Jill Stewart wrote and SN &R printed another one of her regular assaults on public schooling in California. Steward in her rant, like other critics from the Right, uses tortured logic and tortured data.
Steward argues that we should use median cost per pupil rather than average cost per pupil as a measure. Her reasoning is that there are three states and the District of Columbia who allocate so much money that averages are distorted. That makes no sense.
There are far more than three states who provide totally inadequate funding (try Mississippi, Alabama, and Tennessee) and balance the high states. Apparently she is trying to make a case about the difference between median and average. She has not figured it out yet.
If you use average per pupil expenditure, Steward claims California is $489 per student behind. (Better data is available at EdSource.org).
So, the class which your child attends lacks $489 per student and there are 30 students, or $14,670 per class. An average elementary school might have 30 classes. So, this average California school is $440,100 under the average of the nation. Yes, that makes a difference. That is why California children rank so low in reading and math. You get what you pay for.
But the real issue is why are there thousands of schools failing in California?
The failure of this Governor and prior governors to improve schools in our low income neighborhoods creates the problem. These schools often have miserable working conditions. High schools throughout the state are over crowded making it difficult to teach. And, elementary schools in low income areas has a much as 40% of their teachers new and inexperienced.
What political leaders could do would be to improve the working conditions in these schools. Make smaller, safer schools. Provide enough counselors and librarians. (California ranks 49th. out of 50 states in Counselors and Librarians, and books). Provide quality stable school leadership rather than the current revolving door system. And, provide support and time for new teachers to learn from more experienced teachers. Practical steps to reduce the new teacher attrition rate in difficult schools will do more than the Governor’s proposals for merit pay to improve teaching conditions.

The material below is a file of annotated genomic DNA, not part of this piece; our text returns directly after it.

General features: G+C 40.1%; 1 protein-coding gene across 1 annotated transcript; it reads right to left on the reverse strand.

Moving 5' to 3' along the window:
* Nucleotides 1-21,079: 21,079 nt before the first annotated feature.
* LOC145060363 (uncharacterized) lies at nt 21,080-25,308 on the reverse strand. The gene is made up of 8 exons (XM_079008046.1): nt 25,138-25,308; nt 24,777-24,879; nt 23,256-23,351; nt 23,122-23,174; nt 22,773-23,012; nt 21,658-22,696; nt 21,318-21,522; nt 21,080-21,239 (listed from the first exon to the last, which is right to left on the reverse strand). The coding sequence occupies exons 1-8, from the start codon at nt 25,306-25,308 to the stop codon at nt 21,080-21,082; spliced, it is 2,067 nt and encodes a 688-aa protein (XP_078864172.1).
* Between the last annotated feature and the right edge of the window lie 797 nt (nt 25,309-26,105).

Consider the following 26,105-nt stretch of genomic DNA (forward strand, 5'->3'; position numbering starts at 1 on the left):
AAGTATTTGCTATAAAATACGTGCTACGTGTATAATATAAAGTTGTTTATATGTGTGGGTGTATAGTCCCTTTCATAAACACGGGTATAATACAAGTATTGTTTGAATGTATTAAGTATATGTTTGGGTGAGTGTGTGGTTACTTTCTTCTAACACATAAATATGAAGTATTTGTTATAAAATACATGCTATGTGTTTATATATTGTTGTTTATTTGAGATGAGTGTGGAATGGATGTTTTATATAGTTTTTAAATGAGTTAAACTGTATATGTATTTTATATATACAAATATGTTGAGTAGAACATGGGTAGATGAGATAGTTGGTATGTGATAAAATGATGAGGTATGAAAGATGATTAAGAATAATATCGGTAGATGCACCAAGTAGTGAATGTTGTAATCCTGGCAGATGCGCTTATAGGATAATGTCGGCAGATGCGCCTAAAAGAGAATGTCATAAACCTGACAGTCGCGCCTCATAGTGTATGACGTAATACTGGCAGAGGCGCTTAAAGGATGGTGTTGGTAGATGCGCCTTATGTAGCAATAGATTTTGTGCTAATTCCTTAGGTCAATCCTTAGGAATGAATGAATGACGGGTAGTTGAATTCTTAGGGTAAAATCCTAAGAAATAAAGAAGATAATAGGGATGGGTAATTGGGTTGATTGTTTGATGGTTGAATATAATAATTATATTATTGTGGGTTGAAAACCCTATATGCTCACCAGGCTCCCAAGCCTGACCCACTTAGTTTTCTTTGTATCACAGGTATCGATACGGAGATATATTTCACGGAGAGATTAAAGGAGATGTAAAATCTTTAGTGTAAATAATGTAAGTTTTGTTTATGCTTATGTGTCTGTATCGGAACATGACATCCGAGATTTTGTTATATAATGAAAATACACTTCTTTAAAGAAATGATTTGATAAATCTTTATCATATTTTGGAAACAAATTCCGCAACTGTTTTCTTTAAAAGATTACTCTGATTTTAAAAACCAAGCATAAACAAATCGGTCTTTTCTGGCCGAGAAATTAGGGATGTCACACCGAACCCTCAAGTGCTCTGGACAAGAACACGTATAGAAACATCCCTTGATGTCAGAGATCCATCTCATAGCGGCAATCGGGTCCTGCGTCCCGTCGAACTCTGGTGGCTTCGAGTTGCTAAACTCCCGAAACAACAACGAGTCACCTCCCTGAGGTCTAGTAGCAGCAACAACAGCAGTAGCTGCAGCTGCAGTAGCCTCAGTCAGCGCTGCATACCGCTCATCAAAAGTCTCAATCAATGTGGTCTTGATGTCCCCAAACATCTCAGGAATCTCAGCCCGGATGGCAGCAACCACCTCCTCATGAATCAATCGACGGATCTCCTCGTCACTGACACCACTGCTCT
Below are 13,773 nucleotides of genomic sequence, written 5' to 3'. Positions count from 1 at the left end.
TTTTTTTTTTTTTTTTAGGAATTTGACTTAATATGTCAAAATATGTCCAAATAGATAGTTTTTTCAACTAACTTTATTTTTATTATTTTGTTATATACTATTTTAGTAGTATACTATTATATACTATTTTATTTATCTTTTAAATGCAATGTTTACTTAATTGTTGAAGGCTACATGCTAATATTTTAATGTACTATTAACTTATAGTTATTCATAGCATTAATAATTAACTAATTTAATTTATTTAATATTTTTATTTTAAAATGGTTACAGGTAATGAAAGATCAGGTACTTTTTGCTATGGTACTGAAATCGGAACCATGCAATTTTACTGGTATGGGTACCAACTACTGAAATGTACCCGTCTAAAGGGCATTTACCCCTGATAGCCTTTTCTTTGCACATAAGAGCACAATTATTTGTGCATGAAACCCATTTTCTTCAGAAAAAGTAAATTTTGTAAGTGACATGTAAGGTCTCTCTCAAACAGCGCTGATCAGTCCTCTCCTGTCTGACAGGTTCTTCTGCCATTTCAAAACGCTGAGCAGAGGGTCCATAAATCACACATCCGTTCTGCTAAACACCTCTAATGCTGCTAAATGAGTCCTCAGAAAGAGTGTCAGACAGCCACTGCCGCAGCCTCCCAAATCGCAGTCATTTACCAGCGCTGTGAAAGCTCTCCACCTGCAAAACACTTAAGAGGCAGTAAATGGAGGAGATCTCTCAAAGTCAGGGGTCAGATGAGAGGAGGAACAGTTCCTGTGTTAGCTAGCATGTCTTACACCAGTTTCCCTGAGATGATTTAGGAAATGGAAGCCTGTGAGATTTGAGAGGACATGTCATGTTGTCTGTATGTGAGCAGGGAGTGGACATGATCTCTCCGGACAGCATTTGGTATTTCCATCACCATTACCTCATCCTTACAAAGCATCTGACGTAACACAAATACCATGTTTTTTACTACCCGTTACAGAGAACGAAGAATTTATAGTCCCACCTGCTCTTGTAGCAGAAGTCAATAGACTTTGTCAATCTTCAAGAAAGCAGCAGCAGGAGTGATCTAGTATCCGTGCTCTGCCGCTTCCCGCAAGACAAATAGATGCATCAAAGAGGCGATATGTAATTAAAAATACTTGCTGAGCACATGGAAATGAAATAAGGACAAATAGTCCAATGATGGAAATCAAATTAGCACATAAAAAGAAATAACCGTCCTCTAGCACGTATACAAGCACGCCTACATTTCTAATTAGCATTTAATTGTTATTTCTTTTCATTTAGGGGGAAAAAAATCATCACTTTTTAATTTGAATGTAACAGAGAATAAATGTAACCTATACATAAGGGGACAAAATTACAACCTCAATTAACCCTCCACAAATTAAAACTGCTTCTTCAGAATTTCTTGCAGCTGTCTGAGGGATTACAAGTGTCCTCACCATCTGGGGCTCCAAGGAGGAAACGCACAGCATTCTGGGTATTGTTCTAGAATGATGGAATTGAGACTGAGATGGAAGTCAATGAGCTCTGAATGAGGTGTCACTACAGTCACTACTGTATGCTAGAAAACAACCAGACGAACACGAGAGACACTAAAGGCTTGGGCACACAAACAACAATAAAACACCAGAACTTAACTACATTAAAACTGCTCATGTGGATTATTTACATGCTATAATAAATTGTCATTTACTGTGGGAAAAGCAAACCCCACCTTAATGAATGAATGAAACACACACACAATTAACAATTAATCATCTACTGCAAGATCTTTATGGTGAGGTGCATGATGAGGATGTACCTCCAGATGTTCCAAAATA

Stewart continues her campaign to support the Governor’s educational follies using data and arguments from the Hoover Institute. But, there are things that can be done in this year’s budget. These changes do not require a 70 million dollar special election. In fact, you could use the $70 million to improve the schools rather than to hold another election.
Improving schools could be achieved with political leadership. Instead the Governor chooses to pick a fight with the unions and to impose a $70 million election on us. This decision reveals political spin- not leadership. And Stewart is an accomplice to the spin doctors.
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